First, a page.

voiced β v z ʒ
Rhotic voiced r
flap ɺ
Approximant j w

A labiodental nasal /ɱ/ sound appears in prenasalised consonant sounds, and /l/ is often used from loanwords. Labiovelar sounds occur as alternatives to labiopalatal sounds and may also be pronounced /pkʰ pkʼ bɡ mŋ/ [5]. Fortition of /ɸ β s ʃ x h l̪ l r w/ occurs after nasal prefixes, likely to [pʰ? b tsʰ tʃʰ kʰ? pʰ d̪ d d b].[6]

letter(s) value(s) in IPA notes
a [a], [ɔ]
b [b]
bv [b̪v]
bw [bɣw] or [bj] Varies by dialect
d [d]
dz [d͡z]
dzh [d͡ʒ] Similar to English "j"
dzw [d͡zw]
e [ɛ], [e]
f [f]
fh [ɸ]
g [ɡ]
h [ɦ], [h] Pronounced [h] before e.
hw [ɣw]
i [i]
k [kˀ]
kh [kʰ]
khw [kʰw]
l [ɭ]
m [m], [m̩] M is syllabic [m̩], when the following syllable begins with m.
n [n], [n̩] N is syllabic when the following syllable begins with n.
ng [ŋɡ]
ny [ɲ]
nz [nd͡z]
ṅw [ŋw]
o [ɔ], [o]
p [pˀ]
ph [pʰ]
pf [p̪f]
pfh [p̪fʰ]
r [ɾ]
s [s]
sh [ʃ]
sw [ʂ]
t [tˀ]
th [tʰ]
ts [t͡s]
tsh [t͡ʃʰ]
tsw [t͡sw]
ty [c]
ṱh [t̪h]
u [u]
v [v]
vh [β]
w [w]
x [x] Similar to the ch in Scottish loch.
xw [xw]
y [j]
z [z]
zh [ʒ]
zw [ʐ]


Venda has a specified tone, HIGH, with unmarked syllables having a low tone. Phonetic falling tone occurs only in sequences of more than one vowel or on the penultimate syllable if the vowel is long. Tone patterns exist independently of the consonants and vowels of a word and so they are word tones. Venda tone also follows Meeussen's rule: when a word beginning with a high tone is preceded by that high tone, the initial high tone is lost. (That is, there cannot be two adjacent marked high tones in a word, but high tone spreads allophonically to a following non-tonic ("low"-tone) syllable.) There are only a few tone patterns in Venda words (no tone, a single high tone on some syllable, two non-adjacent high tones), which behave as follows:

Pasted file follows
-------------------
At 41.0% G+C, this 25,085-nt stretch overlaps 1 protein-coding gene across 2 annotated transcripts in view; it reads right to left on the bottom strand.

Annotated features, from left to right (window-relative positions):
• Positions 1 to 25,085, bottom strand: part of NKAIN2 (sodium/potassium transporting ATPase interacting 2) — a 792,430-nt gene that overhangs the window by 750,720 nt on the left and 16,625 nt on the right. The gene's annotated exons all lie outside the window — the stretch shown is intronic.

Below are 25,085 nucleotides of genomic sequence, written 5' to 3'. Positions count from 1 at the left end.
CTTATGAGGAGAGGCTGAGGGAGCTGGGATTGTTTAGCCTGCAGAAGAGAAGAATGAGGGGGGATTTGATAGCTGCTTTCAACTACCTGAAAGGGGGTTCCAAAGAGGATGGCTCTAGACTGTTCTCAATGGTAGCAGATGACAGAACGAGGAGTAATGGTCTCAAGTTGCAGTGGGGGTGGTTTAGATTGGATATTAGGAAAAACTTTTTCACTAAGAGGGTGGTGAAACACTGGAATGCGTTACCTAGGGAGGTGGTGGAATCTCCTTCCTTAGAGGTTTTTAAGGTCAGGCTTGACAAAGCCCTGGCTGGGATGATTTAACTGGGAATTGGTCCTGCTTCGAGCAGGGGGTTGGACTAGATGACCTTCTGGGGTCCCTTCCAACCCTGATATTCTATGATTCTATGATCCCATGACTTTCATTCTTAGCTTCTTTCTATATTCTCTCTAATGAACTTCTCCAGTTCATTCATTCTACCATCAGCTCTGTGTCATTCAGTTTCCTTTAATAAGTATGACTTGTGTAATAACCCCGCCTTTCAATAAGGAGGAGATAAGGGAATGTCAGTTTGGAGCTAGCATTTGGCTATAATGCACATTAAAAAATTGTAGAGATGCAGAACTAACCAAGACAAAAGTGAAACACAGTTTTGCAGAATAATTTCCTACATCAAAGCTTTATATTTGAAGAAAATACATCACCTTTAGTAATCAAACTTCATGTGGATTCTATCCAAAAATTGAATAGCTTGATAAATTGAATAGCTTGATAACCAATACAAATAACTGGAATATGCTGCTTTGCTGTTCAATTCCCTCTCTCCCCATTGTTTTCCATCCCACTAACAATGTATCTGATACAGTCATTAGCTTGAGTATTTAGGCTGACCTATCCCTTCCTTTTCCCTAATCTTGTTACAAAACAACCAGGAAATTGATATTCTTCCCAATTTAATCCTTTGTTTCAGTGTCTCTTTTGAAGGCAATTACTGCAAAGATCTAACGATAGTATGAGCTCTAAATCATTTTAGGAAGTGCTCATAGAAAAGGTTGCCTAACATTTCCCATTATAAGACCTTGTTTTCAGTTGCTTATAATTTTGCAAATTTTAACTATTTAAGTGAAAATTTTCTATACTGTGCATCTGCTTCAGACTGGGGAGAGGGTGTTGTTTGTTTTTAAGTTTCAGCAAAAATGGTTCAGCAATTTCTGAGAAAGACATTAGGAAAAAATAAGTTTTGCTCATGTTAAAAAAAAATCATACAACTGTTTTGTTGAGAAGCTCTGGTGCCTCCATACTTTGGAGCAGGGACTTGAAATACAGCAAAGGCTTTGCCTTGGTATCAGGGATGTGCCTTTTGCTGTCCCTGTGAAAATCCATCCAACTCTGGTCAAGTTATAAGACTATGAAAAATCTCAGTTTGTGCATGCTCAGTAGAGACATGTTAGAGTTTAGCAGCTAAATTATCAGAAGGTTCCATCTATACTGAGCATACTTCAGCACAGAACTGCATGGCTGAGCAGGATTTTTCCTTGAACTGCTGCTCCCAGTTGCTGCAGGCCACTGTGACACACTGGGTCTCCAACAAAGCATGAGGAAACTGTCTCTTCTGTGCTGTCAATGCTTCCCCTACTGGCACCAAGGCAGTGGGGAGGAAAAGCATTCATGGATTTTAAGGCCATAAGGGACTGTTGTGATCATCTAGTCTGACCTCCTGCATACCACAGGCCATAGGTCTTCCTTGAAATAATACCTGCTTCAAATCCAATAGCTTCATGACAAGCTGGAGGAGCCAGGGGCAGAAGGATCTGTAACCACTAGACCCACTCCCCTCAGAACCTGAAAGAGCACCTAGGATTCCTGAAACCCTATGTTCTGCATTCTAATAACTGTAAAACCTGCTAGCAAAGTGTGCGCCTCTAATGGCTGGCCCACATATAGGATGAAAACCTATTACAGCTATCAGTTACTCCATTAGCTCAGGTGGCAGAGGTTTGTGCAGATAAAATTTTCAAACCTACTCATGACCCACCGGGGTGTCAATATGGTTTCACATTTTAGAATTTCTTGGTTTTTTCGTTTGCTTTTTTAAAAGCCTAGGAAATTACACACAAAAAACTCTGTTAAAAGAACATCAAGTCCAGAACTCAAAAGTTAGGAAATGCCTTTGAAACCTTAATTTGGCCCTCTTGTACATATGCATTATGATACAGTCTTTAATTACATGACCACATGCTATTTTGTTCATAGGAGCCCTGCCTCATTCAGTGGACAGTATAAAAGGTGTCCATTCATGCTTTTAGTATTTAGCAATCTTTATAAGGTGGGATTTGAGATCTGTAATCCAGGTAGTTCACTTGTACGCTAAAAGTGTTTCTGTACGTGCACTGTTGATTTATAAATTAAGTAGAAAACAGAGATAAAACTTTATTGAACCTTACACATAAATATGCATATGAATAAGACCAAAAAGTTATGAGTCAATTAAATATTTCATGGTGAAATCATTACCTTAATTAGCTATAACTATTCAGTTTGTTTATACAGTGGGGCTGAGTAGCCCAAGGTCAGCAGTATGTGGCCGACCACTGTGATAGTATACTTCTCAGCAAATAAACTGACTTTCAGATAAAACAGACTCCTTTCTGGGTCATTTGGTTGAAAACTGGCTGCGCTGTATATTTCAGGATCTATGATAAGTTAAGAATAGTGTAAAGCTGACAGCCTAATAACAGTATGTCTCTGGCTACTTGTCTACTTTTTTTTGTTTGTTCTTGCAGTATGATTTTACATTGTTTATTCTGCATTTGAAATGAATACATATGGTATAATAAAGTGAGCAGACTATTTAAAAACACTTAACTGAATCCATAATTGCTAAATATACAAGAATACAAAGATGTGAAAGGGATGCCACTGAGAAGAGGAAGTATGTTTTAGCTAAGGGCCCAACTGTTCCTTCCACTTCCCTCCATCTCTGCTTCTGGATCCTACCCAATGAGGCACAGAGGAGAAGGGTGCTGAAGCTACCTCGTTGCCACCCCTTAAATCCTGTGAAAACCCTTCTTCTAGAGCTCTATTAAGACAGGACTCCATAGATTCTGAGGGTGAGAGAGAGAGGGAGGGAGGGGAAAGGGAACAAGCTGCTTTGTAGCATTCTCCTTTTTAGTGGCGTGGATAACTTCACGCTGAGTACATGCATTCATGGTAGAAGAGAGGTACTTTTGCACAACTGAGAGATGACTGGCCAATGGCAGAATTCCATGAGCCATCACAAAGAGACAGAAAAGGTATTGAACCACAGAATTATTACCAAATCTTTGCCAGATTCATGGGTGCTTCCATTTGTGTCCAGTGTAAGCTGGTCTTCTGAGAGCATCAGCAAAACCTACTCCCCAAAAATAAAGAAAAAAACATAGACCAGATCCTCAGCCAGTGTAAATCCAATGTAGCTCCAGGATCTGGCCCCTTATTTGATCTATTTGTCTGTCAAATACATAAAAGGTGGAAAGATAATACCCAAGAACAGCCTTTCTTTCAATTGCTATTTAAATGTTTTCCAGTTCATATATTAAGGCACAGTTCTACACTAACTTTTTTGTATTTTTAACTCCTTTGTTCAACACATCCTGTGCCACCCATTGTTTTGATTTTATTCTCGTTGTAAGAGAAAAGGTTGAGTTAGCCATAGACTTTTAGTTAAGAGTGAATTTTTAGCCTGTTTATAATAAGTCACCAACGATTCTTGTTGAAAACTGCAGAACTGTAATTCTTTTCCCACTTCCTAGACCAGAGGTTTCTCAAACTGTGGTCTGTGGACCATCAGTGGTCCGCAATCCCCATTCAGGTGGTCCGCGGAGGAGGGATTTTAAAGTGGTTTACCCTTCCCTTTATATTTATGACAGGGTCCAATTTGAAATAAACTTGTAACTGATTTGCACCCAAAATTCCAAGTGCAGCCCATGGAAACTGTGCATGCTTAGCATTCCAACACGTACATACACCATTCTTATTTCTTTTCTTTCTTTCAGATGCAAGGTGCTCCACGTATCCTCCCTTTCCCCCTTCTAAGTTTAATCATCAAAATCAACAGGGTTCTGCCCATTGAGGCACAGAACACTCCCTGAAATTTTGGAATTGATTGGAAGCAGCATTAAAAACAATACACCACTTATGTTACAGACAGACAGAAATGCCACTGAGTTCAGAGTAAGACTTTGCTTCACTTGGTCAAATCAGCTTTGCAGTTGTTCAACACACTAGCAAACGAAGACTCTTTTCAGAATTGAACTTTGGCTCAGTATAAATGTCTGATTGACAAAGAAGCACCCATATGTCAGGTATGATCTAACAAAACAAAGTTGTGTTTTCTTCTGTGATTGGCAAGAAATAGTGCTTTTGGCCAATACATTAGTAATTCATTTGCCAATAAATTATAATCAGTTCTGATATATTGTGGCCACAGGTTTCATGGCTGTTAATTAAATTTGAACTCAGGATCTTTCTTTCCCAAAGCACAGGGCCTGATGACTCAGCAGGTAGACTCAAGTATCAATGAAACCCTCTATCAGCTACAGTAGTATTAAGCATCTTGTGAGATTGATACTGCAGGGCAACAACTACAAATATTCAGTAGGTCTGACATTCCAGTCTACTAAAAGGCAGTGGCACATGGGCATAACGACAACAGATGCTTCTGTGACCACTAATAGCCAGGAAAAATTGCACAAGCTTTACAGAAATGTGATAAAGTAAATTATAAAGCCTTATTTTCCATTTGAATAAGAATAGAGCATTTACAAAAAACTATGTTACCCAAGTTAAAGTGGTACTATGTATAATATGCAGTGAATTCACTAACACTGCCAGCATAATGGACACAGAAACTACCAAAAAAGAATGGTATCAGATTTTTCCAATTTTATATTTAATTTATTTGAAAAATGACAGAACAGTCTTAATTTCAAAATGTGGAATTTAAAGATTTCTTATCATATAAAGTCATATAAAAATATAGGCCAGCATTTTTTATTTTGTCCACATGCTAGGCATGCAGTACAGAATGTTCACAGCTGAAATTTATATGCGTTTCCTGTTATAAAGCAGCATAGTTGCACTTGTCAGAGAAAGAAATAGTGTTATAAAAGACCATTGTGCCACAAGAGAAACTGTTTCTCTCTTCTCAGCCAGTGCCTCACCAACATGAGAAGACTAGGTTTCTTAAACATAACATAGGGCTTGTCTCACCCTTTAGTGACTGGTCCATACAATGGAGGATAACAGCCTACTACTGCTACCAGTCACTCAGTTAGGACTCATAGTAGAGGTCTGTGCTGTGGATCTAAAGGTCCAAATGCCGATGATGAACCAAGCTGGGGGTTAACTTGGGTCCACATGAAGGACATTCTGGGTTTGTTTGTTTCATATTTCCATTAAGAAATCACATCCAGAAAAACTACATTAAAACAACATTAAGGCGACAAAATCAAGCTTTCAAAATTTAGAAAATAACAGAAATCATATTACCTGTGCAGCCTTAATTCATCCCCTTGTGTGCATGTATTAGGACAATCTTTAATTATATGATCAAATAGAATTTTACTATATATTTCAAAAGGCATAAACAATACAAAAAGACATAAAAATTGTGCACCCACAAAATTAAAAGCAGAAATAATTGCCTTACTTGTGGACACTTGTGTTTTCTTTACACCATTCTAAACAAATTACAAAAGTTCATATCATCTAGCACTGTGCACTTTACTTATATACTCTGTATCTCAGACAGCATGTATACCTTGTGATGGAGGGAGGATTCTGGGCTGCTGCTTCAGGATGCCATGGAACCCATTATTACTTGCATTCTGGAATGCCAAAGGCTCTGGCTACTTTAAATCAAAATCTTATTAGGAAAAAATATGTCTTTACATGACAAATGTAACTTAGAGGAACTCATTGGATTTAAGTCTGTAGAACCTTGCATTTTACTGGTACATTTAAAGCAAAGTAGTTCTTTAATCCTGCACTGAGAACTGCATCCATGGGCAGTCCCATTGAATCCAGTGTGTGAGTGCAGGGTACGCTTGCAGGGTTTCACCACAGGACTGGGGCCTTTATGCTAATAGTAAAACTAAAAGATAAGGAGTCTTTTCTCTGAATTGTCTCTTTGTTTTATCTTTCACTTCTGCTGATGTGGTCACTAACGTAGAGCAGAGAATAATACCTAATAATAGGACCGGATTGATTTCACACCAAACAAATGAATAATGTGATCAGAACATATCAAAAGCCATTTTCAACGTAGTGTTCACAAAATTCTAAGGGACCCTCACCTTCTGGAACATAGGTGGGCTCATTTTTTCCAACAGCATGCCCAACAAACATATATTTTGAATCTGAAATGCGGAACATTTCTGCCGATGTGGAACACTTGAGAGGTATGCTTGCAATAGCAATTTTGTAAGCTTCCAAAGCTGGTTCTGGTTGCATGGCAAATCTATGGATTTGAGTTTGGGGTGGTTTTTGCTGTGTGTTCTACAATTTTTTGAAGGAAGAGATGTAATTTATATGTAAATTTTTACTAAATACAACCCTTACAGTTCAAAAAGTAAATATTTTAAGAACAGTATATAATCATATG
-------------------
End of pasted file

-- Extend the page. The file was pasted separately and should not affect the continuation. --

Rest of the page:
Word Pattern After L After H Notes
thamana –.–.– thàmà:nà thámâ:nà Unmarked (low) tone is raised after a high tone. That is, the preceding tone spreads.
dukaná –.–.H dùkà:ná dúkâ:ná A preceding high tone spreads but drops before the final high tone.
danána –.H.– dàná:nà dánâ:nà The pitch peaks on the tonic syllable, and a preceding non-adjacent high tone merges into it.
phaphána –.H.– phàphá:ná pháphâ:nà
mádzhie H.– má:dzhíè mâ:dzhìè Initial high tone spreads. With an immediately preceding high tone, that initial tone is lost.
(The preceding tone also spreads but not as far.)
dákalo H.–.– dáká:lò dákà:lò
khókholá H.–.H khókhô:lá khókhò:lá


  1. ^ Tshivenda at Ethnologue (18th ed., 2015)
  2. ^ Webb, Vic. 2002. "Language in South Africa: the role of language in national transformation, reconstruction and development." Impact: Studies in language and society, 14:78
  3. ^ Hammarström, Harald; Forkel, Robert; Haspelmath, Martin, eds. (2017). "Venda". Glottolog 3.0. Jena, Germany: Max Planck Institute for the Science of Human History.
  4. ^ Jouni Filip Maho, 2009. New Updated Guthrie List Online
  5. ^ Poulos, George (1990). A Linguistic Analysis of Venda.
  6. ^ Jeff Mielke, 2008. The emergence of distinctive features, p 139ff


  • G. Poulos, A linguistic analysis of Venda, 1990.

External links


  • Project to translate Free and Open Source Software into all the official languages of South Africa, including Venda
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As of June 2012 the Minister of Defence and Military Veterans was Nosiviwe Mapisa-Nqakula.